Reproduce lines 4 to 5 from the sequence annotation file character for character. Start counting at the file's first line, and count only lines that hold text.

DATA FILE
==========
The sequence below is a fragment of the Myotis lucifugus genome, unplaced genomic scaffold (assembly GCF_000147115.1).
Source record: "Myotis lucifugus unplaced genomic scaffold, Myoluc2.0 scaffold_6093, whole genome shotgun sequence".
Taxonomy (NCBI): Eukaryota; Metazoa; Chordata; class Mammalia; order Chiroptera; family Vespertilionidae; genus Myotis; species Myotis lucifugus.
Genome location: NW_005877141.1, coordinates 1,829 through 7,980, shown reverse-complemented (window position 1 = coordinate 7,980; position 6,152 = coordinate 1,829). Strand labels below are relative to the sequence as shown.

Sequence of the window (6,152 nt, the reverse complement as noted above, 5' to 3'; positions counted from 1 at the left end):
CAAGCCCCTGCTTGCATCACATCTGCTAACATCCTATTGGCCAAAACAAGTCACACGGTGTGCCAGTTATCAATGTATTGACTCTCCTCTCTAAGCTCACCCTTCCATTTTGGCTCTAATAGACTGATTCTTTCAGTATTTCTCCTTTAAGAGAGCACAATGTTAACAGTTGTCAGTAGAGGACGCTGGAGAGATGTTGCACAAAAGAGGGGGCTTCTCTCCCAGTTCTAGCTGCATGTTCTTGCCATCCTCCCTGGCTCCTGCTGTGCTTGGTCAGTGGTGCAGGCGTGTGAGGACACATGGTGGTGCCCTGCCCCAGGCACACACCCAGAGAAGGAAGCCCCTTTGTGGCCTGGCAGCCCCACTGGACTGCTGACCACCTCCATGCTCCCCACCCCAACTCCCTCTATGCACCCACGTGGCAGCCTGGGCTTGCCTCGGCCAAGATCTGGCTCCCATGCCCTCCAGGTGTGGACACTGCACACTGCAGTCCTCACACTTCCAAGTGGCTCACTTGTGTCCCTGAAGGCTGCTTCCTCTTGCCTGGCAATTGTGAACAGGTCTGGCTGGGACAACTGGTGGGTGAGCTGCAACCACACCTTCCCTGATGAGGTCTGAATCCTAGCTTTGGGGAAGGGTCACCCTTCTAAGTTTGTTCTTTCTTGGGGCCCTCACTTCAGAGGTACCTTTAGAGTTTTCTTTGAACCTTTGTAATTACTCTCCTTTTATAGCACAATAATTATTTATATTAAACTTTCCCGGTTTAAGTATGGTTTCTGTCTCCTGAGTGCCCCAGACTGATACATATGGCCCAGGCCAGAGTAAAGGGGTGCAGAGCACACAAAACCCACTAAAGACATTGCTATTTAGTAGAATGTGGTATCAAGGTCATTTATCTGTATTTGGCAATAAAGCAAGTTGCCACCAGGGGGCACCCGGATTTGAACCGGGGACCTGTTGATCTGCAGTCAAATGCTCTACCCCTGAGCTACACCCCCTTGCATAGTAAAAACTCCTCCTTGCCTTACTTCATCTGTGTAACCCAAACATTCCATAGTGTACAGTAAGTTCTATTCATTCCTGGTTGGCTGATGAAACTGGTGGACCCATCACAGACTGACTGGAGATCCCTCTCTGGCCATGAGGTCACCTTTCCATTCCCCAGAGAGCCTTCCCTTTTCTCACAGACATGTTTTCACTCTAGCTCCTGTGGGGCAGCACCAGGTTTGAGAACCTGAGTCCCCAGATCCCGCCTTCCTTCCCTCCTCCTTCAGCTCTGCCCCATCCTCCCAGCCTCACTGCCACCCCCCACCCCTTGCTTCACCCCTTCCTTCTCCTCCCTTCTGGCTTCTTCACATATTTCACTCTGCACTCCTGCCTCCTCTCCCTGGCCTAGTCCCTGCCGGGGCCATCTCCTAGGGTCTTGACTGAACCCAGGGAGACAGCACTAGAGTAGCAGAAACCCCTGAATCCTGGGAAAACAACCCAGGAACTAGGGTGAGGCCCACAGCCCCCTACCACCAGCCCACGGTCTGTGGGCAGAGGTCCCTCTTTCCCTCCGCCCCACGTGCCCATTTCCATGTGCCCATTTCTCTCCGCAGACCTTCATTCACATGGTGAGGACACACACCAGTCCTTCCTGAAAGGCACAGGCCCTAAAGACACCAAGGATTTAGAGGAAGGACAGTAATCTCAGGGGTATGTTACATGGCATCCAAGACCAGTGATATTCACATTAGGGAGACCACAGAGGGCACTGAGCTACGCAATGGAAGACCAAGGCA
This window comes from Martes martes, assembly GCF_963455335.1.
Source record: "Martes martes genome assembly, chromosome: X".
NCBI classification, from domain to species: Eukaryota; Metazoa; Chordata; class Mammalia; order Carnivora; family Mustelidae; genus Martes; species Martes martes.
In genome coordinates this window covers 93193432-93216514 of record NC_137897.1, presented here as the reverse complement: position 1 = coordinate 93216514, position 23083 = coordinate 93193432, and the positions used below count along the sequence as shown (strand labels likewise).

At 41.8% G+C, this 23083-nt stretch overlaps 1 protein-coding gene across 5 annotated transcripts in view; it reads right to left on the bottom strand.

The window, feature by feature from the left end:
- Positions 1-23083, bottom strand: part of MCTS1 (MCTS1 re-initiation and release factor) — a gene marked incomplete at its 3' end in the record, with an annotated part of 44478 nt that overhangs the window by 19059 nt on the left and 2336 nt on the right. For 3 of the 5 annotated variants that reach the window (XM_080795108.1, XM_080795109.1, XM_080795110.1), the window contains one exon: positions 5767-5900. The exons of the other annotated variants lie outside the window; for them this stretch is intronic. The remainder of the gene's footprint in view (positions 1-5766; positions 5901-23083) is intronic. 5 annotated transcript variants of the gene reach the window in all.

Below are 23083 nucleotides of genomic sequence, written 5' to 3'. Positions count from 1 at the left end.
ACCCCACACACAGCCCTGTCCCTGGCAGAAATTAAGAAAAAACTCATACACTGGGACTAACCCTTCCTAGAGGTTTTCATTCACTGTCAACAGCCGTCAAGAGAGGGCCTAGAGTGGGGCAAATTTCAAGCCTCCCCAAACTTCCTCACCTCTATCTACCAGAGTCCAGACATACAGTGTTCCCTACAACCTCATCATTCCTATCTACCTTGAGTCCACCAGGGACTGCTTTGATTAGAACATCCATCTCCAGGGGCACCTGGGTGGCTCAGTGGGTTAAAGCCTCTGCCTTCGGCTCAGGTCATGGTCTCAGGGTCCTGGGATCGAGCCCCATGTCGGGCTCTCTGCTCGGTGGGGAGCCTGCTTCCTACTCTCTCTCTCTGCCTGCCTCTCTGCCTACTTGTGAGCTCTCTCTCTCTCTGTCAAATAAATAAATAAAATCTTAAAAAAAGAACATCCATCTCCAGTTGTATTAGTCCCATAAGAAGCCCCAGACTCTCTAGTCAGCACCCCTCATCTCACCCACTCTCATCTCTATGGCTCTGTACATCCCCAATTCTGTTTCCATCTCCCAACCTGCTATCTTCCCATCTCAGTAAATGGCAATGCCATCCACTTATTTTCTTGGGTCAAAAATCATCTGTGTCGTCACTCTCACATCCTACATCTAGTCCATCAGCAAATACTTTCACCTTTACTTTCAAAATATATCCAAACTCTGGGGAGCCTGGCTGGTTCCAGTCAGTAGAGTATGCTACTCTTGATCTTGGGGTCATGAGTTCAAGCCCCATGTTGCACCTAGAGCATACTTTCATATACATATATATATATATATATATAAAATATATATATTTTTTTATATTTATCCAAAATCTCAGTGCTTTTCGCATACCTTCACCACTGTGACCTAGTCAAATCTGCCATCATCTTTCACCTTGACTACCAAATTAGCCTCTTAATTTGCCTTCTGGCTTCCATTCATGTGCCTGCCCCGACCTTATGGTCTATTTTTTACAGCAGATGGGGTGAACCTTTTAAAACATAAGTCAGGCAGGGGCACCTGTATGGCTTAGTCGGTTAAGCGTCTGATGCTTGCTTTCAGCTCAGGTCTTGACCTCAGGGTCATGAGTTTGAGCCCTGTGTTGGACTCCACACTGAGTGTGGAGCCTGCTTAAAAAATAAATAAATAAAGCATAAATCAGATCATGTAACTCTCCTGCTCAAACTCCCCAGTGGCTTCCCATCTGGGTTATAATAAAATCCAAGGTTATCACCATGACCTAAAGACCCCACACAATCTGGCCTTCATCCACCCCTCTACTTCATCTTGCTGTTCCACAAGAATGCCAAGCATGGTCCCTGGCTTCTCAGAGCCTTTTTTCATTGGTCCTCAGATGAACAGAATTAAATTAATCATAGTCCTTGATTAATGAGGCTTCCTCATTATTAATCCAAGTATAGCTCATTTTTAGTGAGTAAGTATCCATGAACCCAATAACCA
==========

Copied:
Genome location: NW_005877141.1, coordinates 1,829 through 7,980, shown reverse-complemented (window position 1 = coordinate 7,980; position 6,152 = coordinate 1,829). Strand labels below are relative to the sequence as shown.

Sequence of the window (6,152 nt, the reverse complement as noted above, 5' to 3'; positions counted from 1 at the left end):